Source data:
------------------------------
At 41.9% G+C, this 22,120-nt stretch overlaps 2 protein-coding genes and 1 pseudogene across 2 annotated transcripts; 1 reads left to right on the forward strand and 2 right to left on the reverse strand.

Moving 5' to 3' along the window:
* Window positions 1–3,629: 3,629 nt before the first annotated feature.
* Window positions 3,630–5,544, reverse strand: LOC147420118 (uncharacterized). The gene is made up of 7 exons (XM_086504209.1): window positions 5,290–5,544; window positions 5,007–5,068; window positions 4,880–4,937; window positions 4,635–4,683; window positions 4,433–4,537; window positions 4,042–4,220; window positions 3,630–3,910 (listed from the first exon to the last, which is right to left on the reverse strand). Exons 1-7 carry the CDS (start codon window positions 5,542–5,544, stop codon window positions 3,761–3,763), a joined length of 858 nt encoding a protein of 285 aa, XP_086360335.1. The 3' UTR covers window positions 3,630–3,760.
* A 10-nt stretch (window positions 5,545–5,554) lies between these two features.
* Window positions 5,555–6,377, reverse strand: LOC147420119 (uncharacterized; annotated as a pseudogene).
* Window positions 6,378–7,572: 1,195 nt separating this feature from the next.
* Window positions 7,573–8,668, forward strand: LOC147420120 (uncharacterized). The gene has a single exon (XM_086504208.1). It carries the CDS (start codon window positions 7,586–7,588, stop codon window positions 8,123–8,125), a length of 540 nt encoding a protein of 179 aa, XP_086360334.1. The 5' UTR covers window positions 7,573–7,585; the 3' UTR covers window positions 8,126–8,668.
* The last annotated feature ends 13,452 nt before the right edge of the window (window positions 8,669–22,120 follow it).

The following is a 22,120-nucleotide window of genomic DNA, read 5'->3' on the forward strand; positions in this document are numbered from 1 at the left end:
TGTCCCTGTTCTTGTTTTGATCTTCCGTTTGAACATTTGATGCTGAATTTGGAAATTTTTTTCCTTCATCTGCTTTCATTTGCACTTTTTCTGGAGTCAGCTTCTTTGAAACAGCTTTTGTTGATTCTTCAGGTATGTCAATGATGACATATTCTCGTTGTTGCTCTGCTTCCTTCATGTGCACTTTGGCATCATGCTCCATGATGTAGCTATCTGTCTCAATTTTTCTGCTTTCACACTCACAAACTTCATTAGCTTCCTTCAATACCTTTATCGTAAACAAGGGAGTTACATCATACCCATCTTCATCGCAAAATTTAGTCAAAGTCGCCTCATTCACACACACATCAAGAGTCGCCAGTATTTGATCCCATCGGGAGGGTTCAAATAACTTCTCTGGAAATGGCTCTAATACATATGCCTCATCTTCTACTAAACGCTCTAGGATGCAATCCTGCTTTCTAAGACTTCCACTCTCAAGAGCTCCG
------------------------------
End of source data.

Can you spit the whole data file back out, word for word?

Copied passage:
At 41.9% G+C, this 22,120-nt stretch overlaps 2 protein-coding genes and 1 pseudogene across 2 annotated transcripts; 1 reads left to right on the forward strand and 2 right to left on the reverse strand.

Moving 5' to 3' along the window:
* Window positions 1–3,629: 3,629 nt before the first annotated feature.
* Window positions 3,630–5,544, reverse strand: LOC147420118 (uncharacterized). The gene is made up of 7 exons (XM_086504209.1): window positions 5,290–5,544; window positions 5,007–5,068; window positions 4,880–4,937; window positions 4,635–4,683; window positions 4,433–4,537; window positions 4,042–4,220; window positions 3,630–3,910 (listed from the first exon to the last, which is right to left on the reverse strand). Exons 1-7 carry the CDS (start codon window positions 5,542–5,544, stop codon window positions 3,761–3,763), a joined length of 858 nt encoding a protein of 285 aa, XP_086360335.1. The 3' UTR covers window positions 3,630–3,760.
* A 10-nt stretch (window positions 5,545–5,554) lies between these two features.
* Window positions 5,555–6,377, reverse strand: LOC147420119 (uncharacterized; annotated as a pseudogene).
* Window positions 6,378–7,572: 1,195 nt separating this feature from the next.
* Window positions 7,573–8,668, forward strand: LOC147420120 (uncharacterized). The gene has a single exon (XM_086504208.1). It carries the CDS (start codon window positions 7,586–7,588, stop codon window positions 8,123–8,125), a length of 540 nt encoding a protein of 179 aa, XP_086360334.1. The 5' UTR covers window positions 7,573–7,585; the 3' UTR covers window positions 8,126–8,668.
* The last annotated feature ends 13,452 nt before the right edge of the window (window positions 8,669–22,120 follow it).

The following is a 22,120-nucleotide window of genomic DNA, read 5'->3' on the forward strand; positions in this document are numbered from 1 at the left end:
TGTCCCTGTTCTTGTTTTGATCTTCCGTTTGAACATTTGATGCTGAATTTGGAAATTTTTTTCCTTCATCTGCTTTCATTTGCACTTTTTCTGGAGTCAGCTTCTTTGAAACAGCTTTTGTTGATTCTTCAGGTATGTCAATGATGACATATTCTCGTTGTTGCTCTGCTTCCTTCATGTGCACTTTGGCATCATGCTCCATGATGTAGCTATCTGTCTCAATTTTTCTGCTTTCACACTCACAAACTTCATTAGCTTCCTTCAATACCTTTATCGTAAACAAGGGAGTTACATCATACCCATCTTCATCGCAAAATTTAGTCAAAGTCGCCTCATTCACACACACATCAAGAGTCGCCAGTATTTGATCCCATCGGGAGGGTTCAAATAACTTCTCTGGAAATGGCTCTAATACATATGCCTCATCTTCTACTAAACGCTCTAGGATGCAATCCTGCTTTCTAAGACTTCCACTCTCAAGAGCTCCG